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Goldman Sachs revelation underscores need for expedited Volcker Rule; stress test results should bar dividends

Explosive revelations today from an outgoing Goldman Sachs executive emphasize the need for Wall Street agencies to finalize the Volcker Rule reform, which would prevent many significant conflicts of interest in the financial industry."Bart Naylor" "Financial policy"

In a New York Times op-ed today, Goldman Sachs’ derivatives salesman Greg Smith writes that Goldman’s culture encourages “ripping eyeballs out” of customers who are sometimes labeled as “muppets.”

The testimonial comes on the heels of stress tests results of the nation’s 19 largest financial institutions.

The Volcker Rule, approved as part of the Dodd-Frank Wall Street Reform and Consumer Protection Act, prohibits banks from engaging in trades for their own profits and strictly bars trading that conflicts with customers’ interests. But a barrage of self-serving industry comments have led regulators to signal they will delay implementation beyond the statutory deadline of July 2012. Goldman Sachs submitted two comment letters and met with regulators personally an unprecedented six times. Regulators should put Smith’s candid and brave words on the top of any analysis about how best to reform Wall Street and weigh them when considering the motivations behind Goldman’s official comments and meetings.

Smith’s firsthand account emphasizes that each day of delay prolongs the abuse of Wall Street bankers over their clients. Smith also provides crucial evidence that trading in illiquid markets should have no place in the Volcker Rule’s permission for legitimate market making.   Smith summarizes the Goldman culture about trading these complex instruments: “‘Hunt Elephants.’ In English: get your clients – some of whom are sophisticated, and some of whom aren’t – to trade whatever will bring the biggest profit to Goldman. Call me old-fashioned, but I don’t like selling my clients a product that is wrong for them.”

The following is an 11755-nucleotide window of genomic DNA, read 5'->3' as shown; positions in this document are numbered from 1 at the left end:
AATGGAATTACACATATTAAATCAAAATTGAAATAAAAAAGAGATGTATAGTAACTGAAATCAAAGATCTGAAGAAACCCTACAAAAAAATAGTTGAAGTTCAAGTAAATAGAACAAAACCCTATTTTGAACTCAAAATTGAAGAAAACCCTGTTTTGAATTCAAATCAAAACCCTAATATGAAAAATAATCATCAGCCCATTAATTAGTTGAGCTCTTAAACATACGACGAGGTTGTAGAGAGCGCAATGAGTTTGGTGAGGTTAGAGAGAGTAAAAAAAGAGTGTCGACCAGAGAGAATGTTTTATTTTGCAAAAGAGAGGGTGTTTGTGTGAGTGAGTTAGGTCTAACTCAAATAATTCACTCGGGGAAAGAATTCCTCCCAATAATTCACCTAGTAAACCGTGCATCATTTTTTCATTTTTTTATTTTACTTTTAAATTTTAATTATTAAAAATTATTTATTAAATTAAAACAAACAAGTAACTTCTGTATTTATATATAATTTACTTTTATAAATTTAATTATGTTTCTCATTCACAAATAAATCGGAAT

Meanwhile, the Federal Reserve correctly prevented Bank of America and Citicorp from draining capital through increased dividends following results of the third annual stress test. While the Fed should be commended for providing more detail in its report of the test, the test provides little comfort of a robust financial sector. Four banks failed the test outright. Citicorp, the nation’s third-largest bank, was one of them. This failure underscores the fragility of the financial system. Should the nation’s third-largest bank be rendered insolvent by a sharp drop in economic fortunes, reverberations throughout the financial system could cascade into widespread calamity.

JPMorgan Chase and Bank of America, the nation’s first- and second-largest banks, barely exceeded minimum capital standards in the test – another chilling result.

To prevent another taxpayer bailout, banks should build substantially more capital. Dividends paid now should not become advances on another taxpayer bailout. And regulators should put into place a strong Volcker Rule to prevent banks from putting self-serving interests above the real economy.

Bartlett Naylor is Public Citizen’s Congress Watch Division’s financial policy advocate